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**Understanding Concepts, continued**

5. Why are circuit breakers preferable to fuses?

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**Understanding Concepts, continued**

5. Why are circuit breakers preferable to fuses? Answer: They don't have to be replaced.

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**Understanding Concepts, continued**

6. Why aren’t resistors made from copper?

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**Understanding Concepts, continued**

6. Why aren’t resistors made from copper? Answer: Copper conducts too well.

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**TURNING LIGHT INTO ELECTRICITY**

Reading Skills TURNING LIGHT INTO ELECTRICITY On a clear day, sunlight strikes Earth’s surface with an intensity of approximately 1,000 W/m2. If all of that energy could be collected and transformed into electricity, there would be more than enough to run all the homes and businesses on the planet. At this point, the most efficient solar cells in existence capture only about 15% of the energy of sunlight, or approximately 150 W/m2.

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**Reading Skills, continued**

TURNING LIGHT INTO ELECTRICITY, continued Solar cells can be constructed in a variety of shapes and sizes. Individual cells, regardless of their size, always produce a voltage of about 0.5 V. However, larger cells produce more current, and therefore more power (measured in W), because power is current times voltage. When multiple solar cells are connected in series, their voltages are added, but the current remains the same. When solar cells are connected in parallel, their current is added, but the voltage remains the same. Solar panels consist of a grid of cells, some connected in series and some in parallel, so that both voltage and current can be raised to useful levels.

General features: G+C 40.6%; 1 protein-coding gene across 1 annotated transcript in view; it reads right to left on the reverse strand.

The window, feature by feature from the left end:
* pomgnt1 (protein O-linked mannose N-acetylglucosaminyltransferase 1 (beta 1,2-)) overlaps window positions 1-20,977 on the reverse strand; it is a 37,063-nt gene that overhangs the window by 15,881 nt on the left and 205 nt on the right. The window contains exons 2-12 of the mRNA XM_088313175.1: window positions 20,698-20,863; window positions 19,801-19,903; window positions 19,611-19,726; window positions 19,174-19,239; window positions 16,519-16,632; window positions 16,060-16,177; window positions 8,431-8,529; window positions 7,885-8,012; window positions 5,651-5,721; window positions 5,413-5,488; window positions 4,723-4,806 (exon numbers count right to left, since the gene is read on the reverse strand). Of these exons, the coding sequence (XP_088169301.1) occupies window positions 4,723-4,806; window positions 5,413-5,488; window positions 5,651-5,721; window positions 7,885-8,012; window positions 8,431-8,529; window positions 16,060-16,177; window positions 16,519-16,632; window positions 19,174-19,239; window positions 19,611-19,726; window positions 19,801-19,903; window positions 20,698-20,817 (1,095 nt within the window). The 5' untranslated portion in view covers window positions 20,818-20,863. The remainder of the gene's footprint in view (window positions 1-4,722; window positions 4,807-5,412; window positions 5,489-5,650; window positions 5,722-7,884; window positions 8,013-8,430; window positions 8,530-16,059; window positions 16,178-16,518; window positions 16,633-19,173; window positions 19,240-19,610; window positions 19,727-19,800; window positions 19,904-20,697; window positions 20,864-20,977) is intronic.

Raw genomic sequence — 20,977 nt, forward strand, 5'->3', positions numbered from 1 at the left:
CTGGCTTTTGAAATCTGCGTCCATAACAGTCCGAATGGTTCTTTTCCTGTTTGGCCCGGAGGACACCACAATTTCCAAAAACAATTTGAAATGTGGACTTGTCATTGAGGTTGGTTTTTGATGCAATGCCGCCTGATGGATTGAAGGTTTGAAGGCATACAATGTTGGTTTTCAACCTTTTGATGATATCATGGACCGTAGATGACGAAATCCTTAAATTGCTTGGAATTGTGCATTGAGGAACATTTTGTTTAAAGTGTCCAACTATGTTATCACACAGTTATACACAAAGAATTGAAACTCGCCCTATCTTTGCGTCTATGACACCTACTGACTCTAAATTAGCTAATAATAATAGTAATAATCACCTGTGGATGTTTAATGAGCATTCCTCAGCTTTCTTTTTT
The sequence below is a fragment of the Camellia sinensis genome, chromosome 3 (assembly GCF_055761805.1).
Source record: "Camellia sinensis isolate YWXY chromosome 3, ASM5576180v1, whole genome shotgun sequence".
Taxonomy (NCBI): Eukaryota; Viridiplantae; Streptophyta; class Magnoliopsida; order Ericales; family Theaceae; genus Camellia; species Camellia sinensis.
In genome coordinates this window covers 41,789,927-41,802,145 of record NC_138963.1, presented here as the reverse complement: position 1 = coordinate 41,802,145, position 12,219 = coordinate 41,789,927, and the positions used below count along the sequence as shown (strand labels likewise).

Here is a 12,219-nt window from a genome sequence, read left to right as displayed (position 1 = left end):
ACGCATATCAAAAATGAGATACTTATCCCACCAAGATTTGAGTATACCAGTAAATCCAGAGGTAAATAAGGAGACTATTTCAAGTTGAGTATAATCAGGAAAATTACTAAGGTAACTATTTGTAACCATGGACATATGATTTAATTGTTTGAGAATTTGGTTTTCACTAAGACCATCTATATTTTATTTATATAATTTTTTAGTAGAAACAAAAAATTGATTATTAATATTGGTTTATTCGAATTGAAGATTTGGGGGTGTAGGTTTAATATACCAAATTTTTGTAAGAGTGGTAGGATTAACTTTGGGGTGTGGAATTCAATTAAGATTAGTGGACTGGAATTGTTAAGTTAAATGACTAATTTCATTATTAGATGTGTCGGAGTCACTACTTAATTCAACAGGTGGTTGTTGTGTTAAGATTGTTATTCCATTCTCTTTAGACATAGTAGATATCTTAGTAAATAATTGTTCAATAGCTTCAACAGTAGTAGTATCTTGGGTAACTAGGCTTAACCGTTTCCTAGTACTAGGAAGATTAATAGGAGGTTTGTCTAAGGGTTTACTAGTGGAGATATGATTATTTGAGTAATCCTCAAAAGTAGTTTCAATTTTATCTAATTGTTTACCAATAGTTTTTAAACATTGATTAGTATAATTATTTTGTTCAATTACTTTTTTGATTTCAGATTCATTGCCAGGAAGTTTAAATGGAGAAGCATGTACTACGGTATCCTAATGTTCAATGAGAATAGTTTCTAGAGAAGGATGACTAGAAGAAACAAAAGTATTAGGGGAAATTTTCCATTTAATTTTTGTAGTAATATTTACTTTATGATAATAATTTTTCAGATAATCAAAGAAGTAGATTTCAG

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**Reading Skills, continued**

7. A particular solar panel has a potential difference of 48 V. What is the minimum number of solar cells the panel could have? A. 12 B. 24 C. 48 D. 96

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**Reading Skills, continued**

7. A particular solar panel has a potential difference of 48 V. What is the minimum number of solar cells the panel could have? A. 12 B. 24 C. 48 D. 96

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**Reading Skills, continued**

8. A solar panel measuring 15 m by 10 m is operating at the maximum efficiency currently possible. If the panel has a potential difference of 225 V, how much current is the panel producing? F. 100 W G. 100 A H. 150 W I. 150 A

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**Reading Skills, continued**

8. A solar panel measuring 15 m by 10 m is operating at the maximum efficiency currently possible. If the panel has a potential difference of 225 V, how much current is the panel producing? F. 100 W G. 100 A H. 150 W I. 150 A